Construction Begins on France’s First 3G Nuclear-Powered Ballistic Missile Submarine

Steel cutting ceremony took place at Naval Group's shipyard in Cherbourg on March 20, 2024
  • Defensemirror.com bureau
  • 04:21 AM, March 21, 2024
  • 813
Construction Begins on France’s First 3G Nuclear-Powered Ballistic Missile Submarine
Illustration of France's Sous-marin nucléaire lanceur d’engins – 3rd generation (SNLE 3G) submarine

France's inaugural third-generation nuclear-powered ballistic missile submarine (SNLE 3G) saw its steel cutting ceremony held at Naval Group's shipyard in Cherbourg on March 20, marking the commencement of the project.

Launched in February 2021, the SNLE 3G (Sous-marin nucléaire lanceur d’engins – 3rd generation) program for the French Navy integrates various entities, including the armed forces, the French defense procurement agency DGA, which oversees project management, the French Atomic Energy Commission (CEA) responsible for nuclear boilers, and Naval Group, managing overall project responsibilities for the submarines, in collaboration with TechnicAtome for nuclear boilers.

The program's inaugural follow-on contract, awarded in February 2021, encompasses development studies until the end of 2025, as well as long lead time procurement, production of the first hull, boiler room components for the first 3G SSBN, and adaptation of Naval Group's manufacturing resources to meet the specific requirements of the 3G SSBNs.

Production of the primary components of the nuclear boiler room and propulsion system, notably the tank for the 1st SNLE 3G, has already commenced at Naval Group's Nantes-Indret site.

The 3G SSBNs will possess extended detection capabilities with latest sensors, enhanced stealth attributes including improved hydrodynamics and heightened maneuverability, equipped with new weaponry and combat systems.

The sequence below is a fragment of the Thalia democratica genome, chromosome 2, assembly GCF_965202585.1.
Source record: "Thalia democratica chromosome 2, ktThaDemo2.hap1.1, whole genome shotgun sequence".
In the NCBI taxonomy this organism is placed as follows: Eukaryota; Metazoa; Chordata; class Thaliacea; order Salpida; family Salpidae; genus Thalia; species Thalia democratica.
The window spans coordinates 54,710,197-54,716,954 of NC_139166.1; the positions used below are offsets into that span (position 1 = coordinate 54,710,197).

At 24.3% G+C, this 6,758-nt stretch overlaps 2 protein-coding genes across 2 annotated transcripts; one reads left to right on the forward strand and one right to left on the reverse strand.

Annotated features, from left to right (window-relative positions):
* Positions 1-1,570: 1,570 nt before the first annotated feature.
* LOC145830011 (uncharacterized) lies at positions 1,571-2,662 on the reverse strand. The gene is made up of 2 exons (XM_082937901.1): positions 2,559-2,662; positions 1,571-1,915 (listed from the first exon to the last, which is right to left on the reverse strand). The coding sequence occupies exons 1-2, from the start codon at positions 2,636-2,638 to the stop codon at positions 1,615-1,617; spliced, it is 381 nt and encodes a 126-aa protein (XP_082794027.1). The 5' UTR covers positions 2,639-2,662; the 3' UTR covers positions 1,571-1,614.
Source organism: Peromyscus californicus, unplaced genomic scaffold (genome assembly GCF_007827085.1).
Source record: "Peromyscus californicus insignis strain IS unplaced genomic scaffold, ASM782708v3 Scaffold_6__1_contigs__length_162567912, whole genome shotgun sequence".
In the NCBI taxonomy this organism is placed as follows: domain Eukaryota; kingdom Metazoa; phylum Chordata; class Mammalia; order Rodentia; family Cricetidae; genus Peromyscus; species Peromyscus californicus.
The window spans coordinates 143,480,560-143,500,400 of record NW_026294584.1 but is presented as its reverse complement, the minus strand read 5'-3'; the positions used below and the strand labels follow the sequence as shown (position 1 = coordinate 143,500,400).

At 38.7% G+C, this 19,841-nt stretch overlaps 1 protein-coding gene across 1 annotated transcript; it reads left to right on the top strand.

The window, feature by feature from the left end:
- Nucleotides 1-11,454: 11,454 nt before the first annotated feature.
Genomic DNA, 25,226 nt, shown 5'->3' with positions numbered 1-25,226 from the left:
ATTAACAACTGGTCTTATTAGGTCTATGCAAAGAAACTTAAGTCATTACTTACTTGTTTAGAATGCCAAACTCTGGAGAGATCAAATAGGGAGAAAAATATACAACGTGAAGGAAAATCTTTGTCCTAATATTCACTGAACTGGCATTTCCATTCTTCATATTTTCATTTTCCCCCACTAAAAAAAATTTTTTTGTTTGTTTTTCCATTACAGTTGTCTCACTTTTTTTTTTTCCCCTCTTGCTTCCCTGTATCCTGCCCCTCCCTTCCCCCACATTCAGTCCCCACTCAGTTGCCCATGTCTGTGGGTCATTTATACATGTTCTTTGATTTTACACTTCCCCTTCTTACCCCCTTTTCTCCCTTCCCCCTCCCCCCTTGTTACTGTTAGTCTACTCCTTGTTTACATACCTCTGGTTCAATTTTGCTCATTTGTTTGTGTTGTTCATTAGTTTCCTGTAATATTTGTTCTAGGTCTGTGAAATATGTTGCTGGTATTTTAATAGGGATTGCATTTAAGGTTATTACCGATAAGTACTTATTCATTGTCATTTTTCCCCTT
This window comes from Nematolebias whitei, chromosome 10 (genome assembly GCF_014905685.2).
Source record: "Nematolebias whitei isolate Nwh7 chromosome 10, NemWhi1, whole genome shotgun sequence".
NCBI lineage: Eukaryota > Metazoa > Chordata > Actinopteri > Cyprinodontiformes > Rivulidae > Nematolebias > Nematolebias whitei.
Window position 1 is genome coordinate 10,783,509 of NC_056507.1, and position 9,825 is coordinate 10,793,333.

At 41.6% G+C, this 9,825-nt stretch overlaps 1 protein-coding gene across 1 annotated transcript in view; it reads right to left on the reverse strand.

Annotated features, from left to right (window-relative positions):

The upcoming class appears similar in size and shape to the existing Le Triomphant-class. However, it represents a completely fresh design, boasting nearly 10 meters of additional length, approximately 150 meters in total length, with a submerged displacement exceeding 15,000 tons, although official specifications remain classified.

The crew size, 110 sailors, the number of SLBM silos, 16, and torpedo tubes, 4, will remain consistent with the Le Triomphant-class. The primary rationale behind this increase in size is enhanced stealth capability. The elongated machinery space will accommodate even quieter machinery, possibly incorporating technologies already featured in France's latest nuclear submarine, the Suffren-class attack submarine. Notable external features include the X-form rudders and pumpjet propulsor.

Furthermore, the current French SSBNs (SNLE 2G) will benefit from some of these innovations, preceding the arrival of the four 3G SSBNs, to ensure optimal performance throughout their operational lifespan until the 2050s.

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